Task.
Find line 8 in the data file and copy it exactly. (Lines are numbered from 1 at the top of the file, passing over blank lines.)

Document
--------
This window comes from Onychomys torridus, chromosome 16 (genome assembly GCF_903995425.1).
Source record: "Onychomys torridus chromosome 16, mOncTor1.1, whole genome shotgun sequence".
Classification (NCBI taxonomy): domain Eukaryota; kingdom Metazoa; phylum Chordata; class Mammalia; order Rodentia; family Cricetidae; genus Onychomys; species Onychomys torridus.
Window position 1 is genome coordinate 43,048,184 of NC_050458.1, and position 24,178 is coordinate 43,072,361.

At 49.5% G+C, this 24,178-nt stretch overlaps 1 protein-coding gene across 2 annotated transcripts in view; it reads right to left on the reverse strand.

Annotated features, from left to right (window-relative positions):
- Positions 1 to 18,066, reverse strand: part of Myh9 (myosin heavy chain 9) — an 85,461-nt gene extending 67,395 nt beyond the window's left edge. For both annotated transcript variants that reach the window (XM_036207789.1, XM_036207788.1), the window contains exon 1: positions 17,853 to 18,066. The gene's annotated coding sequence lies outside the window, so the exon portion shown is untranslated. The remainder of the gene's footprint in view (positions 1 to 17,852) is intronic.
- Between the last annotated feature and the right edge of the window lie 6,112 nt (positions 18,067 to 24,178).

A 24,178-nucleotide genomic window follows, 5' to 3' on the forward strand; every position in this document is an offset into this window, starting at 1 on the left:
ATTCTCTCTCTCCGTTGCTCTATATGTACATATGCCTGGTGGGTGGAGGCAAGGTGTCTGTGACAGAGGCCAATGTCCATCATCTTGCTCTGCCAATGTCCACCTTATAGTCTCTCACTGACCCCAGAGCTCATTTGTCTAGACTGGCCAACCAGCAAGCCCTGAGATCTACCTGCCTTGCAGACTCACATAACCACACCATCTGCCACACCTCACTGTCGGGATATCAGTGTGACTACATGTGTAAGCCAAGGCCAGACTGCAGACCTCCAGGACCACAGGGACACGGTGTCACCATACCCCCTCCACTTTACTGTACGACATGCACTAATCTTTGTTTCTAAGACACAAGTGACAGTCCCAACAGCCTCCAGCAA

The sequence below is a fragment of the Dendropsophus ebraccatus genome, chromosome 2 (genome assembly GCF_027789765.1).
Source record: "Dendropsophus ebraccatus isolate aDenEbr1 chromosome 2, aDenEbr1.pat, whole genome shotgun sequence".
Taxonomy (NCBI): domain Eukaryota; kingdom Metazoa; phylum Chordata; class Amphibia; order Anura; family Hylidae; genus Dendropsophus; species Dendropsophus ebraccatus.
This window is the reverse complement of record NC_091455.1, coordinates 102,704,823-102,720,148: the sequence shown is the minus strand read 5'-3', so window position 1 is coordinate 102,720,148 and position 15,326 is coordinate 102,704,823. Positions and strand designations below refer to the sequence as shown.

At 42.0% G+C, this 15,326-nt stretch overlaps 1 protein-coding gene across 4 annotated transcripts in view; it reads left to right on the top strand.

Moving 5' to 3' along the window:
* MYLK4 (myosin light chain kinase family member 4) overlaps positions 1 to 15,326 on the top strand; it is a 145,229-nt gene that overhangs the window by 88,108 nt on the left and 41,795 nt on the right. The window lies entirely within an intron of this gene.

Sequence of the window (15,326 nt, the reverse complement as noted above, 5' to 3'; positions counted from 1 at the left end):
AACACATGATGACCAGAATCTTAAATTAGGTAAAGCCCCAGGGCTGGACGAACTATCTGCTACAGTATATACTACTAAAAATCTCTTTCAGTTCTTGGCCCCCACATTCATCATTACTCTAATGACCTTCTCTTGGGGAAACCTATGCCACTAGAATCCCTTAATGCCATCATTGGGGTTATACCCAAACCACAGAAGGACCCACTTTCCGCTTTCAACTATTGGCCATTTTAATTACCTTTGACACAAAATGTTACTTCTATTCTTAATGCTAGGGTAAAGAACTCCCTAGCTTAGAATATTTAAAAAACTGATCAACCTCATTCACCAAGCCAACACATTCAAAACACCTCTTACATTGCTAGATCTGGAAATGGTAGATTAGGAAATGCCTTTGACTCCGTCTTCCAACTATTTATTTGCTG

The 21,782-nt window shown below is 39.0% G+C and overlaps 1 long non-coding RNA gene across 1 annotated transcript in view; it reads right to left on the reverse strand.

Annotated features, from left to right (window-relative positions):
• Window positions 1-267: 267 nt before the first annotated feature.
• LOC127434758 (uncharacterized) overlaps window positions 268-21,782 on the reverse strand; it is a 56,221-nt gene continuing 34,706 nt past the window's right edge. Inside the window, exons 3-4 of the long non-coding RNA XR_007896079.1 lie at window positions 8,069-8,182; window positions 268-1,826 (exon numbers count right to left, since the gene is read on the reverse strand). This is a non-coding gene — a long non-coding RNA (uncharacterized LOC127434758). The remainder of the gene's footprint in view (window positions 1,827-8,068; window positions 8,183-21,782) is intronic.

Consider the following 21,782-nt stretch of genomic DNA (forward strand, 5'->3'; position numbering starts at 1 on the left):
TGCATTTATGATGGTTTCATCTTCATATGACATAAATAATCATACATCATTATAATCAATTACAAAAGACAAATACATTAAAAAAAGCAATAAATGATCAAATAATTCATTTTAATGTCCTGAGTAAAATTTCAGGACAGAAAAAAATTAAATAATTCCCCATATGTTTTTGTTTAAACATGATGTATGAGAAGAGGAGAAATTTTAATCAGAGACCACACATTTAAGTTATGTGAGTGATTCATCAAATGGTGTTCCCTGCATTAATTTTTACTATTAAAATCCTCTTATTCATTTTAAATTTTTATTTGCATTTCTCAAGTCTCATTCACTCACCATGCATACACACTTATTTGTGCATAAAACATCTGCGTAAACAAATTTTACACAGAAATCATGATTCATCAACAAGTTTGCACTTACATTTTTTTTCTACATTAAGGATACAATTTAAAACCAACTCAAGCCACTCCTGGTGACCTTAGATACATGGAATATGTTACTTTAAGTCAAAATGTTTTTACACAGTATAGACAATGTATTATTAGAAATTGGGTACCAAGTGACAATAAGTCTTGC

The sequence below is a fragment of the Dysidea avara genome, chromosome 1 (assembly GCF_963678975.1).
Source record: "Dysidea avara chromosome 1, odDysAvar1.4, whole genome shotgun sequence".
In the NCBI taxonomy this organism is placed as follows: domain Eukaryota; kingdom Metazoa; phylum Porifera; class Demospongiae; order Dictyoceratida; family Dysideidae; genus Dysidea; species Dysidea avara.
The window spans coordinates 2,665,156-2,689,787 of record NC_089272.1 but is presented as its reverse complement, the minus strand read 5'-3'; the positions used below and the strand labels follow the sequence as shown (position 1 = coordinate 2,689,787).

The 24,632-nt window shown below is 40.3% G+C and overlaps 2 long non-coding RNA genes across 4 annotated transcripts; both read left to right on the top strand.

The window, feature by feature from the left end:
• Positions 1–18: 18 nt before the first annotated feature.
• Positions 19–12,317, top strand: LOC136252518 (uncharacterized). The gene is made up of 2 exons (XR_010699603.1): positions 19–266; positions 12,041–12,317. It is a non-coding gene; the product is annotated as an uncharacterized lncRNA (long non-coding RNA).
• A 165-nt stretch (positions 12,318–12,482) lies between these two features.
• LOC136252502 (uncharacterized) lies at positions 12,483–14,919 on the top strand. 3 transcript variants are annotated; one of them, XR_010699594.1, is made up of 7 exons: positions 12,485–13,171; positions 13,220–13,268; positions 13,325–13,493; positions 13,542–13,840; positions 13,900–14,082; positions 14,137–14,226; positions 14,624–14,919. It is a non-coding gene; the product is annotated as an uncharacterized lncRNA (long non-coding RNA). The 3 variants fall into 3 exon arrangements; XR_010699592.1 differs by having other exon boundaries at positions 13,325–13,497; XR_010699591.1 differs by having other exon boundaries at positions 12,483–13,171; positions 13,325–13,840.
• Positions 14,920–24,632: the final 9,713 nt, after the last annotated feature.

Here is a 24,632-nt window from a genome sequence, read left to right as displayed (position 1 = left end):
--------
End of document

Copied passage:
- Between the last annotated feature and the right edge of the window lie 6,112 nt (positions 18,067 to 24,178).